## Example

``````>>> class MyClass():
...     def __init__(self):
...             self.__superprivate = "Hello"
...             self._semiprivate = ", world!"
...
>>> mc = MyClass()
>>> print mc.__superprivate
Traceback (most recent call last):
File "<stdin>", line 1, in <module>
AttributeError: myClass instance has no attribute "__superprivate"
>>> print mc._semiprivate
, world!
>>> print mc.__dict__
{"_MyClass__superprivate": "Hello", "_semiprivate": ", world!"}
``````

`__foo__`: this is just a convention, a way for the Python system to use names that won"t conflict with user names.

`_foo`: this is just a convention, a way for the programmer to indicate that the variable is private (whatever that means in Python).

`__foo`: this has real meaning: the interpreter replaces this name with `_classname__foo` as a way to ensure that the name will not overlap with a similar name in another class.

No other form of underscores have meaning in the Python world.

There"s no difference between class, variable, global, etc in these conventions.

## How to get all subsets of a set? (powerset)

Given a set

``````{0, 1, 2, 3}
``````

How can I produce the subsets:

``````[set(),
{0},
{1},
{2},
{3},
{0, 1},
{0, 2},
{0, 3},
{1, 2},
{1, 3},
{2, 3},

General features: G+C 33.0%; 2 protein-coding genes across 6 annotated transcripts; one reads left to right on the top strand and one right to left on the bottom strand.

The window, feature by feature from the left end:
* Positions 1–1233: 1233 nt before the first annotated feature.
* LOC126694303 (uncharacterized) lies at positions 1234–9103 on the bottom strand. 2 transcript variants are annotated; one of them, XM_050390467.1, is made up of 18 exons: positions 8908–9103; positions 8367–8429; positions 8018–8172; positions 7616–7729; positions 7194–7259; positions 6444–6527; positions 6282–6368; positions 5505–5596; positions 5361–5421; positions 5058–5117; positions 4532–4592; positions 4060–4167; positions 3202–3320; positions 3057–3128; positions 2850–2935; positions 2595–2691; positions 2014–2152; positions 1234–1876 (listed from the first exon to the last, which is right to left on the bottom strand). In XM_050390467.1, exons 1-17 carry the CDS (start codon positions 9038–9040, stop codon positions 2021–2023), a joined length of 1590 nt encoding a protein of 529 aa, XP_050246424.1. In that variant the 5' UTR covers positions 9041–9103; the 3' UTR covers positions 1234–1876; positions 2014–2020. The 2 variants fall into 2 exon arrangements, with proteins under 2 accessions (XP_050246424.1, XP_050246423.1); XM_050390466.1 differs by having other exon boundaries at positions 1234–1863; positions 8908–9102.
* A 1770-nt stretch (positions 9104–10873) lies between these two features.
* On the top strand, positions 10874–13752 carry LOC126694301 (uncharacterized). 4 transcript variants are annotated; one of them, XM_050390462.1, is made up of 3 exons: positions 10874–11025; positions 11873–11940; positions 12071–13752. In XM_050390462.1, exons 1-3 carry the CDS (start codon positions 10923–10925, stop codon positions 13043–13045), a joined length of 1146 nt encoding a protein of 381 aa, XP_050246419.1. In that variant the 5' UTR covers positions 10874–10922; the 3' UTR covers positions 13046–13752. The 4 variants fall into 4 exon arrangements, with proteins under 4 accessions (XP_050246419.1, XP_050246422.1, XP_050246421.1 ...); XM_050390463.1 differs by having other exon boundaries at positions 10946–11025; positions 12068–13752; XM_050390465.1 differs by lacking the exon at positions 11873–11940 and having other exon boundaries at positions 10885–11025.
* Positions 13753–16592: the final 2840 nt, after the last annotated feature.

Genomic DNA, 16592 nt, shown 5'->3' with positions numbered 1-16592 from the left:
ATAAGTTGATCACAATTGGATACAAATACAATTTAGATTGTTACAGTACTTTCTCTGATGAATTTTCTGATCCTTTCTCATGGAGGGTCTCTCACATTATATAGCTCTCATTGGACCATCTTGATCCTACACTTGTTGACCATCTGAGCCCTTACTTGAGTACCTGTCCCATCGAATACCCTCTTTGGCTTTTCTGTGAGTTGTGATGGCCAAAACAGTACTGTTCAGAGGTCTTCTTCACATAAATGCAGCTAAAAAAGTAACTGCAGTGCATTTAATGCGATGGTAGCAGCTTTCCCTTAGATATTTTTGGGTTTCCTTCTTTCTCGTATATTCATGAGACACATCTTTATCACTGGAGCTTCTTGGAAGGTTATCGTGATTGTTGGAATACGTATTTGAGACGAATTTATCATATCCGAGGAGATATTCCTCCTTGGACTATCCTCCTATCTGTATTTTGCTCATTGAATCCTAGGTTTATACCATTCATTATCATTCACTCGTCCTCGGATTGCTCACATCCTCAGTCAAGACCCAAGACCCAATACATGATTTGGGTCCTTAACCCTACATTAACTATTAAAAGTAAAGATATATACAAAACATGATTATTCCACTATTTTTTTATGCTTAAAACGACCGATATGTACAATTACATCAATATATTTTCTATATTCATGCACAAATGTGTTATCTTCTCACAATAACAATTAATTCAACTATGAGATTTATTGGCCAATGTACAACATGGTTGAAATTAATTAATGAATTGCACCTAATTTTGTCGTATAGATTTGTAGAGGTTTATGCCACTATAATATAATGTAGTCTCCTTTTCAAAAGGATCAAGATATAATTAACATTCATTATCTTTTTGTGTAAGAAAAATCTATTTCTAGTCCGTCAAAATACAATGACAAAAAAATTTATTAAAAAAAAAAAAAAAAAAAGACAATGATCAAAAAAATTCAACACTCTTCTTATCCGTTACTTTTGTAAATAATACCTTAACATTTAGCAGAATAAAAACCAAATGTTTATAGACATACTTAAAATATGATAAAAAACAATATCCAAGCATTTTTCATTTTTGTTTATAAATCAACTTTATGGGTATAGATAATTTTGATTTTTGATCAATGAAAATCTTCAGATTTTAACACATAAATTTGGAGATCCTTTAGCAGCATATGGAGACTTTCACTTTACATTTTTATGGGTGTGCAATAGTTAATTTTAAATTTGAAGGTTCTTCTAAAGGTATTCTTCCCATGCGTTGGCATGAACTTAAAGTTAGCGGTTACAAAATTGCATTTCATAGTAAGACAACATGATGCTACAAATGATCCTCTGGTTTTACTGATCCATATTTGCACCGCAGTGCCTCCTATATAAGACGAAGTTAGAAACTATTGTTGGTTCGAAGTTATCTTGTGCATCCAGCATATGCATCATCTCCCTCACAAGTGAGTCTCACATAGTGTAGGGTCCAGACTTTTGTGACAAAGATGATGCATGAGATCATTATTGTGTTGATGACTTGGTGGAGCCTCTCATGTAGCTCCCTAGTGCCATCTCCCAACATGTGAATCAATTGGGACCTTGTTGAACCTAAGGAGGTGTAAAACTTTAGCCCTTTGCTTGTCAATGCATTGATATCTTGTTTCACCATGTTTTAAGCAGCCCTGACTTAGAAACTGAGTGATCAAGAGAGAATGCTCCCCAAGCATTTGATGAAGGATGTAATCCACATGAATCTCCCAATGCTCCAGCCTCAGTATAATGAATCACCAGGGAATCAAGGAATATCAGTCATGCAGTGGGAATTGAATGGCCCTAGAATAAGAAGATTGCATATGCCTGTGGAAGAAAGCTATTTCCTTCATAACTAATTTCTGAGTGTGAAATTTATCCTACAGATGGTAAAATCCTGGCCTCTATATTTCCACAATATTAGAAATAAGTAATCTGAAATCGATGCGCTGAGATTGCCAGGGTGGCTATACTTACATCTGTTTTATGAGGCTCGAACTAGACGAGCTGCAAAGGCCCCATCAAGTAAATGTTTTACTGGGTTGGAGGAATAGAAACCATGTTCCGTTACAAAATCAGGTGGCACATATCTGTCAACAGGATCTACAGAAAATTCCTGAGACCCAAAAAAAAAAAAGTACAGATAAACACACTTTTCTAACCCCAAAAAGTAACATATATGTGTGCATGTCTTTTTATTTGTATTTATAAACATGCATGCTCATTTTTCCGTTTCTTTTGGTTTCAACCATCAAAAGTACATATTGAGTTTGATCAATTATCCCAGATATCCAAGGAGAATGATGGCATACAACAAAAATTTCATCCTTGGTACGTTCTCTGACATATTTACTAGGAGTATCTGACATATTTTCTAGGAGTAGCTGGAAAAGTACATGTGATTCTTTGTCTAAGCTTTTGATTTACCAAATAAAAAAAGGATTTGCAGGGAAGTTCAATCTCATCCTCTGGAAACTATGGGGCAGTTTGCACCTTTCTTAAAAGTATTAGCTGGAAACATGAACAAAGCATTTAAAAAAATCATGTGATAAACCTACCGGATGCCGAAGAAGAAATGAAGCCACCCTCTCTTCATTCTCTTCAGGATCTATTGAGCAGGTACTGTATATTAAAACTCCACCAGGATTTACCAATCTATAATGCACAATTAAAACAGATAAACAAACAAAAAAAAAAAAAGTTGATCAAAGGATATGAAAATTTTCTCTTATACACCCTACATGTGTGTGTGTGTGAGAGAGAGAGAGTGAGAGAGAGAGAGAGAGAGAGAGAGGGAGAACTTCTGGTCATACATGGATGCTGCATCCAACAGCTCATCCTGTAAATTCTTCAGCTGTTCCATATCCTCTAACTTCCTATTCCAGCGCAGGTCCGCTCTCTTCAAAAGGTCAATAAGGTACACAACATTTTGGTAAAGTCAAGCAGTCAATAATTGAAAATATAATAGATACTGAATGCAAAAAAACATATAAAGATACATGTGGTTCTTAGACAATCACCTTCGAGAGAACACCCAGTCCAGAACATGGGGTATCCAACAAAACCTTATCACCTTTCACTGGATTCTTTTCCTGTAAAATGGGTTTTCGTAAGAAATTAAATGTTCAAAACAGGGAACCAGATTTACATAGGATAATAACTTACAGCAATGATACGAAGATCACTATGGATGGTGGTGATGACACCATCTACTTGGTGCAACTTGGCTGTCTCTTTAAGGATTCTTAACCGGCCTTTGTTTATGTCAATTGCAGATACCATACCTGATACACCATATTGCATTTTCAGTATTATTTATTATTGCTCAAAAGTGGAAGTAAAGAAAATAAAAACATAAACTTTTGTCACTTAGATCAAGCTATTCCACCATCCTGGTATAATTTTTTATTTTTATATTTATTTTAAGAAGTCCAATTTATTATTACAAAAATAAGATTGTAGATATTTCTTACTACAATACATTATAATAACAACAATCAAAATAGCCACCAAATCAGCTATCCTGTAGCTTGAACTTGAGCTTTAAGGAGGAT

{0, 1, 2},
{0, 1, 3},
{0, 2, 3},
{1, 2, 3},
{0, 1, 2, 3}]
``````

The Python `itertools` page has exactly a `powerset` recipe for this:

``````from itertools import chain, combinations

def powerset(iterable):
"powerset([1,2,3]) --> () (1,) (2,) (3,) (1,2) (1,3) (2,3) (1,2,3)"
s = list(iterable)
return chain.from_iterable(combinations(s, r) for r in range(len(s)+1))
``````

Output:

``````>>> list(powerset("abcd"))
[(), ("a",), ("b",), ("c",), ("d",), ("a", "b"), ("a", "c"), ("a", "d"), ("b", "c"), ("b", "d"), ("c", "d"), ("a", "b", "c"), ("a", "b", "d"), ("a", "c", "d"), ("b", "c", "d"), ("a", "b", "c", "d")]
``````

If you don"t like that empty tuple at the beginning, you can just change the `range` statement to `range(1, len(s)+1)` to avoid a 0-length combination.

## How do I merge two dictionaries in a single expression (taking union of dictionaries)?

### Question by Carl Meyer

I have two Python dictionaries, and I want to write a single expression that returns these two dictionaries, merged (i.e. taking the union). The `update()` method would be what I need, if it returned its result instead of modifying a dictionary in-place.